In a precedential ruling, the Third Circuit Court of Appeals this week upheld a lower court’s ruling holding a criminal defendant in contempt for refusing to decrypt two external hard drives that were seized during a child pornography investigation.

During the investigation, the government seized the defendants’ property, including two iPhones, a MacBook Pro and two external hard drives following a search of his home. All of the devices were password protected. U.S. Department of Homeland Security agents were able to unlock the MacBook Pro, but were unable to decrypt the external hard drives, or thousands of images and videos on one of the iPhones.

A magistrate judge ordered the defendant under the All Writs Act to decrypt the devices. The defendant refused, alleging a violation of his Fifth Amendment right against self-incrimination.

The magistrate denied the motion to quash the order stating that since the government possessed the devices and had evidence that alleged they contained child pornography, decrypting them wouldn’t rise to the level of testimony protected by the Fifth Amendment.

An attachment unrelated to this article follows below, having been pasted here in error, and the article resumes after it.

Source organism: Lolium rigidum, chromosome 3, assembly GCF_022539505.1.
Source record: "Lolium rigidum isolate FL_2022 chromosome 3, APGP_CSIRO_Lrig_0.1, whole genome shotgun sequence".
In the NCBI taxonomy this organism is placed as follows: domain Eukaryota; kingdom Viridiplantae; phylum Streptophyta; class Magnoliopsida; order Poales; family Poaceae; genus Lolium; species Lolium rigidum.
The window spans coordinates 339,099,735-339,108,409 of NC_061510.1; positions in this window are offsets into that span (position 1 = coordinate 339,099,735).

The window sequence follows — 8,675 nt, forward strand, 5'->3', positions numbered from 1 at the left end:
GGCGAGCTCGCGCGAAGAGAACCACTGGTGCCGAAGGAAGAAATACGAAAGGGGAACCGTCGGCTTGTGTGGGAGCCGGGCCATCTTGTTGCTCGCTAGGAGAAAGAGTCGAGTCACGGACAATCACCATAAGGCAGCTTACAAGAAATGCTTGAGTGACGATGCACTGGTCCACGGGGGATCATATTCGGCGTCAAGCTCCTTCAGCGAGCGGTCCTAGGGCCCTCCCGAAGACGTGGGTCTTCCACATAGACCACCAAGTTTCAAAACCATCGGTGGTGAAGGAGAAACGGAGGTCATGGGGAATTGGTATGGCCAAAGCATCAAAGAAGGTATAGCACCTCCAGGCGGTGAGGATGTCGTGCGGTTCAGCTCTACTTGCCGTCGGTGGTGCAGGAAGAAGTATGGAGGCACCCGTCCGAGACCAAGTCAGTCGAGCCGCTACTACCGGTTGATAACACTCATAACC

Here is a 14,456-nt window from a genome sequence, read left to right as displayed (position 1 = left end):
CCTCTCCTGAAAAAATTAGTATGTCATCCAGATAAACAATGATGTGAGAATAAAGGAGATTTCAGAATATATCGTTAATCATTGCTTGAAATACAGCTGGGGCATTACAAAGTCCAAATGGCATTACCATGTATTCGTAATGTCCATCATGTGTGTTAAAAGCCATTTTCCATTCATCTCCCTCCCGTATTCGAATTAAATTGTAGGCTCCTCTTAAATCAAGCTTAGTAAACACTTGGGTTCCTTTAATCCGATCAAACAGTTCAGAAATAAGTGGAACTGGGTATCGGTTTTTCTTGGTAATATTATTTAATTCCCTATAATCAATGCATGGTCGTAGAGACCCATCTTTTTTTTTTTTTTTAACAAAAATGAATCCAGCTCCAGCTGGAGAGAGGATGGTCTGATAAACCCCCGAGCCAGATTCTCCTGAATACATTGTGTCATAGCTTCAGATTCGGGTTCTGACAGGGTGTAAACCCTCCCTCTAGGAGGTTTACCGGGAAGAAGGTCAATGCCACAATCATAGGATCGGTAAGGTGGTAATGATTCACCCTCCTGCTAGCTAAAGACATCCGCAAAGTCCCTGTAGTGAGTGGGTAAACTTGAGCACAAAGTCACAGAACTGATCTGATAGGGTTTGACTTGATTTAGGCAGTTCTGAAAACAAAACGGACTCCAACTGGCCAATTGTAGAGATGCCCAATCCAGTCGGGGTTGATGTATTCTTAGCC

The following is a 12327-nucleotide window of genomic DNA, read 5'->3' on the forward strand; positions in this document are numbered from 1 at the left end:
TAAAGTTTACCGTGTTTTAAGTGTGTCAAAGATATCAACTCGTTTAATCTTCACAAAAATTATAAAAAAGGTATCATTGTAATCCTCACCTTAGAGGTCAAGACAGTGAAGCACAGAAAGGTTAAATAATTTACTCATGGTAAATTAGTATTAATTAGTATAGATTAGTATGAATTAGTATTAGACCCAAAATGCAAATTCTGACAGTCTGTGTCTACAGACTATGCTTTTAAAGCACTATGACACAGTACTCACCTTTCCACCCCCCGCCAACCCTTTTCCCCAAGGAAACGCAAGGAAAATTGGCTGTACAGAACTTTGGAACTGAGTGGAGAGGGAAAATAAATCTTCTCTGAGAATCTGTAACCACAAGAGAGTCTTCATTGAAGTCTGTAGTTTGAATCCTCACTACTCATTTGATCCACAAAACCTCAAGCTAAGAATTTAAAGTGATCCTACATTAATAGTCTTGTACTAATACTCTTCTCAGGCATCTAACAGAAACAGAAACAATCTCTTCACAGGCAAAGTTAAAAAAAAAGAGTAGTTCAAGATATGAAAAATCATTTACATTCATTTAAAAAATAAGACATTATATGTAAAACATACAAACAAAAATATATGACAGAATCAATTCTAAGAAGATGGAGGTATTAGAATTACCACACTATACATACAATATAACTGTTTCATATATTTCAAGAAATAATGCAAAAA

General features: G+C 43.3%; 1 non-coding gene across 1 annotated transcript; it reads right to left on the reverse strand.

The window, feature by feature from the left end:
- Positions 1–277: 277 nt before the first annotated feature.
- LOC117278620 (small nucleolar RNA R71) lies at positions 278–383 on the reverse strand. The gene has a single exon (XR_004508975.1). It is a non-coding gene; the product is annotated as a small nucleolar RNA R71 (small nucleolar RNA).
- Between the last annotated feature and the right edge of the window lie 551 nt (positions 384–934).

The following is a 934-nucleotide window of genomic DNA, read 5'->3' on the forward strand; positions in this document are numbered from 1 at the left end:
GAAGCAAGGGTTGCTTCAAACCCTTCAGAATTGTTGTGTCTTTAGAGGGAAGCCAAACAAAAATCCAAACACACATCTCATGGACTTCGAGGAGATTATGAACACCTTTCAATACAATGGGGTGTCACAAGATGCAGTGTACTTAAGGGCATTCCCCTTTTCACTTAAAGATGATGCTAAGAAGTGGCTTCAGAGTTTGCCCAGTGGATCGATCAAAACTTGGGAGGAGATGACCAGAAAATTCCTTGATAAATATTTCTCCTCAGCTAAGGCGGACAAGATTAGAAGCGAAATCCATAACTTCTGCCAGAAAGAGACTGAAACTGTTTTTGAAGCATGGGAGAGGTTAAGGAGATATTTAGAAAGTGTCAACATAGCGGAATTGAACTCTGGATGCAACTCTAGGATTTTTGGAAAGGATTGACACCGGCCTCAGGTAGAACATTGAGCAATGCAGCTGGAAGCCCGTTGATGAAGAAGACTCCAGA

The defendant unlocked the iPhone, which contained child pornography, but he claimed he couldn’t remember the passwords for the external hard drives. The lower court held him in contempt and the Third Circuit agreed. It held that the decryption order was a necessary and appropriate means for effectuating the initial search warrant and did not violate the defendant’s Fifth Amendment rights.

It will be interesting to see if he will be able to remember those passwords now.

Neiman Marcus Settles Data Breach Class Action Case for up to $1.6 Million

We have followed the Neiman Marcus case from the moment the data breach was announced [view related posts here, here, and here]. After winding through the judicial system, Neiman Marcus has agreed to settle, and the plaintiffs have requested that the Judge approve the proposed settlement, reached after mediation proceedings.